Probably every kid in the world has at some point dreamed of having a time machine and being able to travel back to the past… usually to see dinosaurs or something like that.

Time travel is an almost universal fantasy. And if I could snap my fingers and turn the pages of time, I’d be seriously curious to check out the thousand-year period between the decline of the Western Roman Empire and the rise of the Renaissance.

They used to refer to this period as ‘the Dark Ages’ (though historians have since given up that moniker), a time when the entire European continent was practically at an intellectual standstill.

The Church became THE authority on everything– Science. Technology. Medicine. Education. And they kept the most vital information out of the hands of the people… instead simply telling everyone what to believe.

People living in that time had to trust that the high priests were smart guys and knew what they were talking about.

Interpreting facts and observations for yourself was heresy, and anyone who formed original thought and challenged the authority of church and state was burned at the stake.

Granted, human civilization has come a long way since then. But the basic building blocks are not terribly different than before.

Anyone who challenges the state is still burned at the stake. And our entire monetary system requires that we all trust the high priests of central banking and economics. Those that stray from the state’s message and spread economic heresy are cast down and vilified.

You may recall the case of Harvard professors Ken Rogoff and Carmen Reinhart who wrote the seminal work: “This Time is Different: Eight Centuries of Financial Folly”.

The book highlighted dozens of shocking historical patterns where once powerful nations accumulated too much debt and entered into terminal decline.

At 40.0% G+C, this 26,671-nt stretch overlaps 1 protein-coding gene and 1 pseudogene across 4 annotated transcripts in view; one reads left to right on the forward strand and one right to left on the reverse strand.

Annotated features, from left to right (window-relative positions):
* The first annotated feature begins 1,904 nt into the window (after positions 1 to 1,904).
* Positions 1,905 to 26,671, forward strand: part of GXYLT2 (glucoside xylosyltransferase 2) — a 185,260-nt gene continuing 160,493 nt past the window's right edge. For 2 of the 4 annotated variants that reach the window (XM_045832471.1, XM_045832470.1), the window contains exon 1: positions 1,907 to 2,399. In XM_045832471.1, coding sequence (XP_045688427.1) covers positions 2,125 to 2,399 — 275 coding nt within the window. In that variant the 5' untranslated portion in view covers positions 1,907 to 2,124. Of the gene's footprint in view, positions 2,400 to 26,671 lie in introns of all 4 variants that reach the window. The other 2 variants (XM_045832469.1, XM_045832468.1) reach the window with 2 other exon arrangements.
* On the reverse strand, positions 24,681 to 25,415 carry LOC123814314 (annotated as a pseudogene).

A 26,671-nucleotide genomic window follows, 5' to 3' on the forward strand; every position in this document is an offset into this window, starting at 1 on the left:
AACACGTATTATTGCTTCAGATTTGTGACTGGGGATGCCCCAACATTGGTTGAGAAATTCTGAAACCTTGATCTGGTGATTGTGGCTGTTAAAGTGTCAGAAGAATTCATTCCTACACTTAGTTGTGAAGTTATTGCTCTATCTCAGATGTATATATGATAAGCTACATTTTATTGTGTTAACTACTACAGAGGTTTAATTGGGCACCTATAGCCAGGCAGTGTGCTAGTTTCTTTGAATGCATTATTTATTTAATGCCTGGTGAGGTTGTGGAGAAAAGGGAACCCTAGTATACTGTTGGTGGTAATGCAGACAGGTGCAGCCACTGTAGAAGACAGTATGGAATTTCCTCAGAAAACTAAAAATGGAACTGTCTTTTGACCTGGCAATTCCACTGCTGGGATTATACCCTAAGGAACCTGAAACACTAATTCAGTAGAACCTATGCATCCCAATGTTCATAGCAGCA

Spain, for example, defaulted on its debt six times between 1500 and 1800, then another seven times in the 19th century alone.

France defaulted on its debt EIGHT times between 1500 and 1800, including on the eve of the French Revolution in 1788. And Greece has defaulted five times since 1800.

The premise of their book was very simple: debt is bad. And when nations rack up too much of it, they get into serious trouble.

This message was not terribly convenient for governments that have racked up unprecedented levels of debt. So critics found some calculation errors in their Excel formulas, and the two professors were very publicly discredited.

Afterwards, it was as if the entire idea of debt being bad simply vanished.

Not to worry, though, the IMF has now stepped up with a work of its own to fill the void.

And surprise, surprise, their new paper “[does] not identify any clear debt threshold above which medium-term growth prospects are dramatically compromised.”

Translation: Keep racking up that debt, boys and girls, it’s nothing but smooth sailing ahead.

But that’s not all. They go much further, suggesting that once a nation reaches VERY HIGH levels of debt, there is even LESS of a correlation between debt and growth.

Clearly this is the problem for Europe and the US: $17 trillion? Pish posh. The economy will really be on fire once the debt hits $20 trillion.

There’s just one minor caveat. The IMF admits that they had to invent a completely different method to arrive to their conclusions, and that “caution should be used in the interpretation of our empirical results.”

But such details are not important.

What is important is that the economic high priests have proven once and for all that there are absolutely no consequences for countries who are deeply in debt.

And rather than pontificate what these people are smoking, we should all fall in line with unquestionable belief and devotion to their supreme wisdom.